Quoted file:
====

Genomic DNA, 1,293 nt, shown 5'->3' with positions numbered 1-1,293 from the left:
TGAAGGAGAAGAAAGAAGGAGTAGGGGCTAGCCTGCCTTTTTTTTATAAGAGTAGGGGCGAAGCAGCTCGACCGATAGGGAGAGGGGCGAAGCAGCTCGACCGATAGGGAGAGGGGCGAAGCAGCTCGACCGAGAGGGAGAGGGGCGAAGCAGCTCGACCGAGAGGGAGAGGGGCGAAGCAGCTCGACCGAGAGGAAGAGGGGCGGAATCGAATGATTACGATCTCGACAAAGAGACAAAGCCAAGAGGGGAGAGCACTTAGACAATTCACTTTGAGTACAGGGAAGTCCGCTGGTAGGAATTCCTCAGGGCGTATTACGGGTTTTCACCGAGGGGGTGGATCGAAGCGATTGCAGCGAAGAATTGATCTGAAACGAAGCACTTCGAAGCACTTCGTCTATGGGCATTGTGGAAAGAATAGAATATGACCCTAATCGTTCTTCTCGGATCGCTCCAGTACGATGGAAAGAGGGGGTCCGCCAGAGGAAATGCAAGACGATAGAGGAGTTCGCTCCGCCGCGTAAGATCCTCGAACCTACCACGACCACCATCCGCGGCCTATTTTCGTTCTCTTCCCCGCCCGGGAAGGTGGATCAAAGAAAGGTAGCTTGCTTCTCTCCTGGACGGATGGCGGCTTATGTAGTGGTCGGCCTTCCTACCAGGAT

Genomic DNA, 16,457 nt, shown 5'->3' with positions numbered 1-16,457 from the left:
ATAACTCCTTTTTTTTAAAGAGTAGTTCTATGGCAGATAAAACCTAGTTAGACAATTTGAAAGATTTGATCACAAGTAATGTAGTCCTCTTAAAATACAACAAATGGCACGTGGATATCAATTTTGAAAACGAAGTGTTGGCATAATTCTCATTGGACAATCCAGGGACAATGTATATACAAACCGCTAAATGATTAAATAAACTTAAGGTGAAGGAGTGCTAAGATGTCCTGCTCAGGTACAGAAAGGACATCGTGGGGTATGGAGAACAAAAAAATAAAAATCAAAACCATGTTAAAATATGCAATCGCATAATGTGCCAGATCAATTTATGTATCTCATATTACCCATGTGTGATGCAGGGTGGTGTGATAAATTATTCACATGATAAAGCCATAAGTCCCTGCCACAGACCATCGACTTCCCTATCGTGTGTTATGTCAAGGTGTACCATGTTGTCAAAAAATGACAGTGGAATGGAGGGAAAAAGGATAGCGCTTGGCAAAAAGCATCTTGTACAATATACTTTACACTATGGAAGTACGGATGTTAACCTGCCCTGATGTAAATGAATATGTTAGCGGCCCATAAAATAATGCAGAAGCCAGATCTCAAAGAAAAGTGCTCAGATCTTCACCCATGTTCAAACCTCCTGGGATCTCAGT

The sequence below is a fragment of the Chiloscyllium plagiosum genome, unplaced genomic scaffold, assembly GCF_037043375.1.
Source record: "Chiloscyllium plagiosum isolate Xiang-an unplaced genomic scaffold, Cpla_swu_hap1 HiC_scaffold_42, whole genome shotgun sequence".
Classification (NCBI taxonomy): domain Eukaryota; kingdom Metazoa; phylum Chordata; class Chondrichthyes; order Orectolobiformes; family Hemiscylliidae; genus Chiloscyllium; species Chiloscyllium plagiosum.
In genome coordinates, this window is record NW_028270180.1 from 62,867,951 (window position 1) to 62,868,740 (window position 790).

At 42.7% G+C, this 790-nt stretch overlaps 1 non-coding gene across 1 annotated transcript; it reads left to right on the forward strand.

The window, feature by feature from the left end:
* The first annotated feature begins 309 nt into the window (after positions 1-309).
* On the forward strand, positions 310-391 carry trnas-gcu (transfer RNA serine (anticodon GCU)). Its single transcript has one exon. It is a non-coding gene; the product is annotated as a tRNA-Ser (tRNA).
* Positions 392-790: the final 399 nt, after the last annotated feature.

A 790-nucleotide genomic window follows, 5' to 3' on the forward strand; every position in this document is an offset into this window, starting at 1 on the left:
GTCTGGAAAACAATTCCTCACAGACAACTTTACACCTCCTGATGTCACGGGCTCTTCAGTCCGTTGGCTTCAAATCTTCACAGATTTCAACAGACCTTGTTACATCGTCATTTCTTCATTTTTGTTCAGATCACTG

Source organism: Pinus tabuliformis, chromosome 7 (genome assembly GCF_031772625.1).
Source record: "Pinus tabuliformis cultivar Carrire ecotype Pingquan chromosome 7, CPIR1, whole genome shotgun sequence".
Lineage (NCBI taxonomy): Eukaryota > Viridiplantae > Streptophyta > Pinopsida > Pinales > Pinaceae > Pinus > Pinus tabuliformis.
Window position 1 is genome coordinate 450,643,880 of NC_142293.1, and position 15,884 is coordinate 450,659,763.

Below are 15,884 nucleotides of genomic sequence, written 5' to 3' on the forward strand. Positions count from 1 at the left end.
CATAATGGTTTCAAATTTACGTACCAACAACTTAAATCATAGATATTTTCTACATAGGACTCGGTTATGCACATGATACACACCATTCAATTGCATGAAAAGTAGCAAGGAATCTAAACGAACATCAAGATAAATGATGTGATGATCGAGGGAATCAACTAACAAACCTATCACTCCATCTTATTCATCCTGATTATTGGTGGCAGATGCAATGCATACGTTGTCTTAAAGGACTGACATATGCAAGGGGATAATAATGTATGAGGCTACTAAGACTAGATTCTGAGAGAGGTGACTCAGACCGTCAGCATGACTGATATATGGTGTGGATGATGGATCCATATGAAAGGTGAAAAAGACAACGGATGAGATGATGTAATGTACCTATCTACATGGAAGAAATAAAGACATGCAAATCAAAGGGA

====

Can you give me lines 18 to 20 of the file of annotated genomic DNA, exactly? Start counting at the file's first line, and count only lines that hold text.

Lineage (NCBI taxonomy): Eukaryota > Viridiplantae > Streptophyta > Pinopsida > Pinales > Pinaceae > Pinus > Pinus tabuliformis.
Window position 1 is genome coordinate 450,643,880 of NC_142293.1, and position 15,884 is coordinate 450,659,763.

Below are 15,884 nucleotides of genomic sequence, written 5' to 3' on the forward strand. Positions count from 1 at the left end.